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Sep 3 2013

Should Young Families Have to Pay to Pray?

By at 11:50 am

pay-to-prayHave you heard the one about the young Jewish couple who have a kid while living in a big city and find themselves searching for community around the high holidays?

You know, the couple who decide to pony up for synagogue membership at a large congregation in their city neighborhood, and then subsequently become involved through the synagogue preschool, the young sisterhood, and various holiday events? This couple basks in the warm glow of baking challah and attending Tot Shabbat services. They introduce their kids–first the one kid, then two–to more Judaism in five years than either of them had been exposed to in over 25. And they enjoy it! Never before had they yearned for Jewish connection and yet here they are, singing the prayers, making Jewish friends, teaching their kids Hebrew. Then, as the creep of Kindergarten approaches, said couple feels the need to find a new home in the suburbs. As a consequence, they leave their big warm city shul and head east (or in this case, north).

Do you know what happens next, in this all-too-familiar-tale? Read the rest of this entry →

Sep 27 2012

Coxsackie & Car Troubles: My Yom Kippur of Chaos

By at 11:23 am

car open hoodI remember Yom Kippur without kids, back in the day when you just worried about where you would eat before and after the holiday. Suffice it to say that Yom Kippur with kids is a struggle–it’s tough to make it contemplative and meaningful. Sometimes it is even tough to make it at all. Please, allow me to take you through my Yom Kippur of Chaos.

You see, we belong to two synagogues, one of them close to our home in New Jersey and the other in New York. We both love the High Holiday services for the shul we belong to in New York: the music, the attentiveness of the congregants, the active participation of the crowd are all unrivalled, and impart beautiful spirituality. So we go there for High Holidays each year. Hey, I know some fellow suburbanites who go into “the city” for a doctor. Consider this a religious checkup. But that being said, it does mean compromises–like having a 26-27 hour fast. Good times. Read the rest of this entry →

Jun 20 2012

Finding a Synagogue is as Hard as Finding a Nanny

By at 11:05 am

viewfinderAdi is getting older (20 months on July 7th) and she’s developing an attention span and she’s starting to be able to sit through things.

It’s time to find a synagogue.

The only problem is I can’t find one. I know. I must be a lunatic. I live in Manhattan and there’s a a synagogue about every three blocks, right?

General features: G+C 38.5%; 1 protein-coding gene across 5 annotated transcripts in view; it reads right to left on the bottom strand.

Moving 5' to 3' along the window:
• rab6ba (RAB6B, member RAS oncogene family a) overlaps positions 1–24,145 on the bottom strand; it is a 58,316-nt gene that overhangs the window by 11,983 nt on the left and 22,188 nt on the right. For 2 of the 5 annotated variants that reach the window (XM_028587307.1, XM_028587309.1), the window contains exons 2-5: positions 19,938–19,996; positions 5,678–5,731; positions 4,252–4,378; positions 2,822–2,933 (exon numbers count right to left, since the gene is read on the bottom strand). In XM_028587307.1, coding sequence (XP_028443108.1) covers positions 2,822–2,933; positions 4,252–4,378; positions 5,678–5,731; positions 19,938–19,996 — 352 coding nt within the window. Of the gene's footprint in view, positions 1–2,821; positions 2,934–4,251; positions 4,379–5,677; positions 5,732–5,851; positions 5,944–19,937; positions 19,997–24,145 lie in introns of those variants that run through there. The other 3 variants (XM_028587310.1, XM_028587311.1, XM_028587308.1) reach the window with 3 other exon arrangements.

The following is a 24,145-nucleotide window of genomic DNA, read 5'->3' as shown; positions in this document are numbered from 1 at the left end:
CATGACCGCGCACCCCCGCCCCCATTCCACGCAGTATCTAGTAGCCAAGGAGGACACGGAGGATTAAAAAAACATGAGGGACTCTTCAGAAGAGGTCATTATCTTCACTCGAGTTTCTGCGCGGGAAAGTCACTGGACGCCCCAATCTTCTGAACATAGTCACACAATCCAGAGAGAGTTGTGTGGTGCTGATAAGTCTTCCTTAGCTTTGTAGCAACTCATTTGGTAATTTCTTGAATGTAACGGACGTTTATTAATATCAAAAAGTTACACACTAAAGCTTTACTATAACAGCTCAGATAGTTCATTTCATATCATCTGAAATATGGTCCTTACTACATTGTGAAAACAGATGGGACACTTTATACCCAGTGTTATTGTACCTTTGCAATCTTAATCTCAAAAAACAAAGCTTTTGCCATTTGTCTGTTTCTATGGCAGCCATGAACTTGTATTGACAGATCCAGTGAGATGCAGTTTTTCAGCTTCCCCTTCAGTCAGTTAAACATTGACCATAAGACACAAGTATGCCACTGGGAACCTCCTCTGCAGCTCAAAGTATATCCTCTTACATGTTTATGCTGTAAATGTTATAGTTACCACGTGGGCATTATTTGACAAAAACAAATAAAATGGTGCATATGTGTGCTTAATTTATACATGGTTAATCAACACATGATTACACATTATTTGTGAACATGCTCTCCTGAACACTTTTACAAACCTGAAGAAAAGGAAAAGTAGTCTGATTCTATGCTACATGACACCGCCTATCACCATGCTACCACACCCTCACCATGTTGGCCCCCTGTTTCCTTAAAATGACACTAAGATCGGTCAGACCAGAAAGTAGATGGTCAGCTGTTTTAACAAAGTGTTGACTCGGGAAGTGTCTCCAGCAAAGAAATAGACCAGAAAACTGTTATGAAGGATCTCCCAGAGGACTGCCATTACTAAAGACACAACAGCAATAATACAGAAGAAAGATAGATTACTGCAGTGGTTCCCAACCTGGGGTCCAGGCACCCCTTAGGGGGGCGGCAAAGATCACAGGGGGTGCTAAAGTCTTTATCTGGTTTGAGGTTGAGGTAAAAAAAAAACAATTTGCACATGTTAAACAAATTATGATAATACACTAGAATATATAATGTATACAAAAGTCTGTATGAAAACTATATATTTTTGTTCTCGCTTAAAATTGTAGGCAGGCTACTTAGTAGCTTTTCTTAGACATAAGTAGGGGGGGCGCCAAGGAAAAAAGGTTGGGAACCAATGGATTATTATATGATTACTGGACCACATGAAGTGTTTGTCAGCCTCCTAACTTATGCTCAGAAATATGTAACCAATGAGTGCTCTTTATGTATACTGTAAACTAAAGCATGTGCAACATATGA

But I can’t find one that I like. I’ve been researching on every one. Visiting every website. Reading every review. I figured I’d pick three that I would want to visit and then pick one. I’m searching for a synagogue the same way I’m searching for a nanny.

I haven’t found a nanny, either. Read the rest of this entry →

Sep 27 2011

The Few. The Proud. Jewish, and in The Marines.

By at 3:37 pm

As a Marine Corps family, we have lived in many small Jewish communities where Jewish life is, well, a challenge.

Six years ago, my husband and I were stationed in Kingsville, Texas, where tumbleweed literally blows down the streets. I was quite certain there were no local Jews. I was having a rough first pregnancy, so it was hard to make the hour-long trek to the nearest synagogue. By the time the High Holidays rolled around, we hadn’t met many other Jews.

A few weeks before Rosh Hashanah, when my husband went in to request time off, he was surprised and thrilled to see three Jewish sounding names on the sign out sheet who had all listed “religious holiday” as their reason for needing the day off. Not only were there other Jews living in Kingsville, but there were Jewish military families living in base housing! We were so excited.

By Rosh Hashanah, our “shtetl” in military housing had grown. We met at least two more Jewish couples through my husband’s work, and even more single military members. The rituals and services of the high holidays brought us together, and our shared experiences and need for Jewish community brought us even closer. The remainder of our short time in Texas was enriched with Shabbat dinners and bagel and lox brunches with some of our closest friends to this day.